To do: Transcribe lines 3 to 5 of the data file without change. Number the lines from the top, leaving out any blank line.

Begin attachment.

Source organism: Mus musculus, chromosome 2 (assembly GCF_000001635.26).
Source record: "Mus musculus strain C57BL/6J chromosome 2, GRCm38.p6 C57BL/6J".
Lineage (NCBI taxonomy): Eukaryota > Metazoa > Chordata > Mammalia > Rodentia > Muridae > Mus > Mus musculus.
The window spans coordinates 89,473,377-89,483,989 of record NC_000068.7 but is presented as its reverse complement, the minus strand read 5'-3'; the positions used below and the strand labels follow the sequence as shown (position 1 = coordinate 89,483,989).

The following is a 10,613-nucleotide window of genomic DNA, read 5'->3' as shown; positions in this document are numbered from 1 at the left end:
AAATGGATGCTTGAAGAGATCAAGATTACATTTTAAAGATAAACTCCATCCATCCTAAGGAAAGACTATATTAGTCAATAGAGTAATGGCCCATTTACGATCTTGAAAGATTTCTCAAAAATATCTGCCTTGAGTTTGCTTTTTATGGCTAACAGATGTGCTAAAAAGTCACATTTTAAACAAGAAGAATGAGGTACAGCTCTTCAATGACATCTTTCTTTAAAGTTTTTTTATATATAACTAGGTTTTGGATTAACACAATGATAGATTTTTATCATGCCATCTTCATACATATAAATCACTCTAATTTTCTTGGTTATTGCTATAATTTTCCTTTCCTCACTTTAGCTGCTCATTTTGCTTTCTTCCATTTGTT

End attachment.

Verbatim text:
Lineage (NCBI taxonomy): Eukaryota > Metazoa > Chordata > Mammalia > Rodentia > Muridae > Mus > Mus musculus.
The window spans coordinates 89,473,377-89,483,989 of record NC_000068.7 but is presented as its reverse complement, the minus strand read 5'-3'; the positions used below and the strand labels follow the sequence as shown (position 1 = coordinate 89,483,989).

The following is a 10,613-nucleotide window of genomic DNA, read 5'->3' as shown; positions in this document are numbered from 1 at the left end: